“The thing that’s killing pinball,” Mr. Arnold added, “is not that people don’t like it. It’s that there’s nowhere to play it.”
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Though pinball has roots in the 1800s game of bagatelle, these are by no means simple machines. Each one contains a half-mile of wire and 3,500 tiny components, and takes 32 hours to build — as the company’s president, Gary Stern, likes to say, longer than a Ford Taurus.
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The manufacturing plant is a game geek’s fantasy job, a Willy Wonka factory of pinball.

Some designers sit in private glass offices seated across from their pinball machines.

Some workers are required to spend 15 minutes a day in the “game room” playing the latest models or risk the wrath of Mr. Stern. “You work at a pinball company,” he explained, grumpily, “you’re going to play a lot of pinball.” (On a clipboard here, the professionals must jot their critiques, which, on a recent day, included “flipper feels soft” and “stupid display.”)

Pachinko Balls - Pachinko is a game where the player floods a verticle board with hundreds of balls that bounce off of pins. Some balls find there way to accrue poins or money. Image Credit: pingmag.jp

A Box Of Pinballs - The typical machine has only six balls where the player keeps one ball in play as long as possible to accrue points for extra game plays. Image Credit: Sally Ryan - NYT

And in a testing laboratory devoted to the physics of all of this, silver balls bounce around alone in cases for hours to record how well certain kickers and flippers and bumpers hold up.
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The creation of the flipper — popularized by the Humpty Dumpty game in 1947 — transformed the activity, which went on to surges in the 1950s, ’70s and early ’90s.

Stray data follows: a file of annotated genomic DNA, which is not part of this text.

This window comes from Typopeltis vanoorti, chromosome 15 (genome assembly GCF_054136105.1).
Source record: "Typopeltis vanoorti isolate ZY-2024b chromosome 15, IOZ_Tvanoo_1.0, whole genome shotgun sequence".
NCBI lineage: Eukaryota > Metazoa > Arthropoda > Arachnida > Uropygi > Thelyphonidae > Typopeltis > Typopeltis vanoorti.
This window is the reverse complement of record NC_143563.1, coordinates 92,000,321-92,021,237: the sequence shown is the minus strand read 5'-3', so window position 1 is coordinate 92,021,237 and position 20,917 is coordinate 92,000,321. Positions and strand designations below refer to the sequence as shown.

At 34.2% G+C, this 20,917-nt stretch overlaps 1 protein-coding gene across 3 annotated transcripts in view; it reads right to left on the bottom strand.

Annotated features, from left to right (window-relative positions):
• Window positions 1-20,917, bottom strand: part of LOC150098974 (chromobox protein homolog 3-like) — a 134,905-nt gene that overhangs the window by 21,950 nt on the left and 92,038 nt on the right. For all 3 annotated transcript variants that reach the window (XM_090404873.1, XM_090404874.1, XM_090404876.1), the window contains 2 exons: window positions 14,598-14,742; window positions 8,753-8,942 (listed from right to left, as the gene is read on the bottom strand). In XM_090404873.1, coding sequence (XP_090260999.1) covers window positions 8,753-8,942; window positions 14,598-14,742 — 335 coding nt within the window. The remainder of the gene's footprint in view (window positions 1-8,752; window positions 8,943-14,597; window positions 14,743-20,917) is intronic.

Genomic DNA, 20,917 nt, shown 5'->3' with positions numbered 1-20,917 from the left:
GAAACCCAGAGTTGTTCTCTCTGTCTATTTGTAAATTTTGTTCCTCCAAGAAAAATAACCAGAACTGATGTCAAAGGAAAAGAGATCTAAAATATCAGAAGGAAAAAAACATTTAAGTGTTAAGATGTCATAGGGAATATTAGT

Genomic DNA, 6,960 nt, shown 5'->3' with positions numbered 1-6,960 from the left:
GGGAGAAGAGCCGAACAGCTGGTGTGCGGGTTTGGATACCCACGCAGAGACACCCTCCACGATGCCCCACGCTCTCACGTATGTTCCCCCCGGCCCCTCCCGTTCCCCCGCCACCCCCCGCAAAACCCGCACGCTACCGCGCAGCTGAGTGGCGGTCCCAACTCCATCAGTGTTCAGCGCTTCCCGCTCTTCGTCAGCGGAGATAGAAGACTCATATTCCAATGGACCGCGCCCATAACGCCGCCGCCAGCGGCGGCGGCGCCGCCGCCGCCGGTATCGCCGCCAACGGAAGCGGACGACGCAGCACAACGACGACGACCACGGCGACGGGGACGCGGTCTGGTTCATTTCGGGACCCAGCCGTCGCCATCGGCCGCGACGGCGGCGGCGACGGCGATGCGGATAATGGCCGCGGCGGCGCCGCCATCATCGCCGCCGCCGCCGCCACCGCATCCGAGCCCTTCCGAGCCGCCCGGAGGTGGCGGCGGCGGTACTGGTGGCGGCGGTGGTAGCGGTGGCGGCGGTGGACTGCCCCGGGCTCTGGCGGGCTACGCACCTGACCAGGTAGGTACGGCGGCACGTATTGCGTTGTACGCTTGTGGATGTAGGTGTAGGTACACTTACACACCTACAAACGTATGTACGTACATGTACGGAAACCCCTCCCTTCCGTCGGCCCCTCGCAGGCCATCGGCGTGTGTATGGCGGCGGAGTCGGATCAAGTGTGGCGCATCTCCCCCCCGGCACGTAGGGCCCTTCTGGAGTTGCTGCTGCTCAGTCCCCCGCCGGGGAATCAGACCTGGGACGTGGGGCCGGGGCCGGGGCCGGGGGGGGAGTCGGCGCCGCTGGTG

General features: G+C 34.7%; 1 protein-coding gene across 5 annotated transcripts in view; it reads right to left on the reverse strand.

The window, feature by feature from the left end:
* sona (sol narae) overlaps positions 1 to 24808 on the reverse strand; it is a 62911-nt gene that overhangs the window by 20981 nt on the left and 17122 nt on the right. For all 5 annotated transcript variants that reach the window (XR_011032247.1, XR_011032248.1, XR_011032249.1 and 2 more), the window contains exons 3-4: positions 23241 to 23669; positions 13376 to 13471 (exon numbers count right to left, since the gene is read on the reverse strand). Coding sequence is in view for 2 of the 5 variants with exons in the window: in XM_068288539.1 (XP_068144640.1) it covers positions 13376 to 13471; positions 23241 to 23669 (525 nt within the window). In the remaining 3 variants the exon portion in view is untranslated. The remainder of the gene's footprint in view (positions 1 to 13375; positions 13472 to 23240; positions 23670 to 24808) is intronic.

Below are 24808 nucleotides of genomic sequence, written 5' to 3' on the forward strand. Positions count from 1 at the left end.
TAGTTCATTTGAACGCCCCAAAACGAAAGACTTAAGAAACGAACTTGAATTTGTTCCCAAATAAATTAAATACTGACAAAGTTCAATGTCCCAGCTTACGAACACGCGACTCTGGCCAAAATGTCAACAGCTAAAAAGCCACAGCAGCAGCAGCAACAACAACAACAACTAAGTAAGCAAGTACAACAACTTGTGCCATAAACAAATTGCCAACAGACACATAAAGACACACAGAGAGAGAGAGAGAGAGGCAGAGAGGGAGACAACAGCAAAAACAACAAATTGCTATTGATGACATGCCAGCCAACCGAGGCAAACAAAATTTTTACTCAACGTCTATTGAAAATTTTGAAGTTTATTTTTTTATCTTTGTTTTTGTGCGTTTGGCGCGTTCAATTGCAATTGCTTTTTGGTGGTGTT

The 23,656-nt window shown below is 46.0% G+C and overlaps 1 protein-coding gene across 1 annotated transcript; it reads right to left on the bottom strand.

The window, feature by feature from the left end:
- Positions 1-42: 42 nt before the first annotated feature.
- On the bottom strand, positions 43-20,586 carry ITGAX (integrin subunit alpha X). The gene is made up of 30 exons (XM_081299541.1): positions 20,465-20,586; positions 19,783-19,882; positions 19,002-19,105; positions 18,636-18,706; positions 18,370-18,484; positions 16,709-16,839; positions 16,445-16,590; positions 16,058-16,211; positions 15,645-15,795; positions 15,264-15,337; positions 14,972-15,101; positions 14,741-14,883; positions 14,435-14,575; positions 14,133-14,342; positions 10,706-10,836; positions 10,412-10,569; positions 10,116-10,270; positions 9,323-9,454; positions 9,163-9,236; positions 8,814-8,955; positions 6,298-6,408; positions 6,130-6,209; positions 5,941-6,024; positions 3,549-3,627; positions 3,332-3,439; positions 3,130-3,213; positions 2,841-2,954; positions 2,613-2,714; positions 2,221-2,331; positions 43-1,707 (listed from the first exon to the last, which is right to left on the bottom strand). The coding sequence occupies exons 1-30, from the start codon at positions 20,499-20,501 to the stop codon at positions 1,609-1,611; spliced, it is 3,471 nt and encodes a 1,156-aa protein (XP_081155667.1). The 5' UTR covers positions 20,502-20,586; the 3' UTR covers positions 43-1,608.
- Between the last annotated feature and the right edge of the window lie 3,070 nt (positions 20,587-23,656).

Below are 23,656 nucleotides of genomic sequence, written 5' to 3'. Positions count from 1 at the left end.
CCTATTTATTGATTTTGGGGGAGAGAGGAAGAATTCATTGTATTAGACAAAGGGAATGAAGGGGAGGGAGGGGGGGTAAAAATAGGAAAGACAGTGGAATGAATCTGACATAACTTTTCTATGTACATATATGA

“Everybody thinks of it as retro, as nostalgia,” Mr. Sharpe said. “But it’s not. These are sophisticated games. Pinball is timeless.”
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Jovita Maravilla uses a soldering iron to attach wires to the game board of a pinball machine. Each one contains a half-mile of wire and 3,500 tiny components, and takes 32 hours to build. Image Credit: Sally Ryan - NYT

“The whole coin-op industry is not what it once was,” Mr. Stern said.

Corner shops, pubs, arcades and bowling alleys stopped stocking pinball machines. A younger audience turned to video games. Men of a certain age, said Mr. Arnold, who is 52, became the reliable audience. (“Chicks,” he announced, “don’t get it.”)
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In the United States, Mr. Stern said, half of his new machines, which cost about $5,000 and are bought through distributors, now go directly into people’s homes and not a corner arcade. He said nearly 40 percent of the machines — some designed to appeal to French, German, Italian and Spanish players — were exported, and he added that he had been working to make inroads in China, India, the Middle East and Russia.
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“Look, pinball is like tennis,” said Mr. Stern, noting that a tennis court could never, for instance, be made round and that certain elements of a pinball play field are equally unchangeable and lasting. “This is a ball game. It’s a bat and ball game, O.K.?”

Reference Here>>

1 comment:

Chataholic said...

About 1,000 pinball games have been made into virtual computer simulators. Search google for pinmame vplauncher "future pinball" and "visual pinball" to learn about roms, tables and running the emulated machin codes.